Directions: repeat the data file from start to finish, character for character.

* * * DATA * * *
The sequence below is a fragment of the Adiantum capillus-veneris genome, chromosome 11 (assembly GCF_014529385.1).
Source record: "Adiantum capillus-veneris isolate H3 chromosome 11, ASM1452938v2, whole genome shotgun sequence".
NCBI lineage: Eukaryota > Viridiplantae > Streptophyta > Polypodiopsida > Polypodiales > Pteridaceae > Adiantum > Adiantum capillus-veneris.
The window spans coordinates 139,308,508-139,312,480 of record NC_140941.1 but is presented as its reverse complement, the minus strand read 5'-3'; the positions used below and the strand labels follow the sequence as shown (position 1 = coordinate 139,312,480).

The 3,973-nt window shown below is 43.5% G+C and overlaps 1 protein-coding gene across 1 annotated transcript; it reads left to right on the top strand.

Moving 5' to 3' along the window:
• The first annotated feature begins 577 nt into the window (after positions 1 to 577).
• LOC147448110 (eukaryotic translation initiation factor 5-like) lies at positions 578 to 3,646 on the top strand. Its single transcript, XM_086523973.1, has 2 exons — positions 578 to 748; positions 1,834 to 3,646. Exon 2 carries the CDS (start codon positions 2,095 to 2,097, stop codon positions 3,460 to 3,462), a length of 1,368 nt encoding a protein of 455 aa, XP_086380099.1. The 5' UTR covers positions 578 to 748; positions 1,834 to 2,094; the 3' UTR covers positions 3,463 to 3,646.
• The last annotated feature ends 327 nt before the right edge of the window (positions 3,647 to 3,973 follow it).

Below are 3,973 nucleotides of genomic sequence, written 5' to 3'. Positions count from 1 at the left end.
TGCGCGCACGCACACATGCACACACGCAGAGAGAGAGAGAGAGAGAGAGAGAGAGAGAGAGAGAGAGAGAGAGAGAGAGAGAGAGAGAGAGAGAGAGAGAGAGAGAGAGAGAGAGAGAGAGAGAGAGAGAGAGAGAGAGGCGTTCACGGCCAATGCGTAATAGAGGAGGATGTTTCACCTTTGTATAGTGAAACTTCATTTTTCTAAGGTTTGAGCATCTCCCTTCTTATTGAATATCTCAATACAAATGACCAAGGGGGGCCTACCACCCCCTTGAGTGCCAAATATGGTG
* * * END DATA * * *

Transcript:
The sequence below is a fragment of the Adiantum capillus-veneris genome, chromosome 11 (assembly GCF_014529385.1).
Source record: "Adiantum capillus-veneris isolate H3 chromosome 11, ASM1452938v2, whole genome shotgun sequence".
NCBI lineage: Eukaryota > Viridiplantae > Streptophyta > Polypodiopsida > Polypodiales > Pteridaceae > Adiantum > Adiantum capillus-veneris.
The window spans coordinates 139,308,508-139,312,480 of record NC_140941.1 but is presented as its reverse complement, the minus strand read 5'-3'; the positions used below and the strand labels follow the sequence as shown (position 1 = coordinate 139,312,480).

The 3,973-nt window shown below is 43.5% G+C and overlaps 1 protein-coding gene across 1 annotated transcript; it reads left to right on the top strand.

Moving 5' to 3' along the window:
• The first annotated feature begins 577 nt into the window (after positions 1 to 577).
• LOC147448110 (eukaryotic translation initiation factor 5-like) lies at positions 578 to 3,646 on the top strand. Its single transcript, XM_086523973.1, has 2 exons — positions 578 to 748; positions 1,834 to 3,646. Exon 2 carries the CDS (start codon positions 2,095 to 2,097, stop codon positions 3,460 to 3,462), a length of 1,368 nt encoding a protein of 455 aa, XP_086380099.1. The 5' UTR covers positions 578 to 748; positions 1,834 to 2,094; the 3' UTR covers positions 3,463 to 3,646.
• The last annotated feature ends 327 nt before the right edge of the window (positions 3,647 to 3,973 follow it).

Below are 3,973 nucleotides of genomic sequence, written 5' to 3'. Positions count from 1 at the left end.
TGCGCGCACGCACACATGCACACACGCAGAGAGAGAGAGAGAGAGAGAGAGAGAGAGAGAGAGAGAGAGAGAGAGAGAGAGAGAGAGAGAGAGAGAGAGAGAGAGAGAGAGAGAGAGAGAGAGAGAGAGAGAGAGAGAGGCGTTCACGGCCAATGCGTAATAGAGGAGGATGTTTCACCTTTGTATAGTGAAACTTCATTTTTCTAAGGTTTGAGCATCTCCCTTCTTATTGAATATCTCAATACAAATGACCAAGGGGGGCCTACCACCCCCTTGAGTGCCAAATATGGTG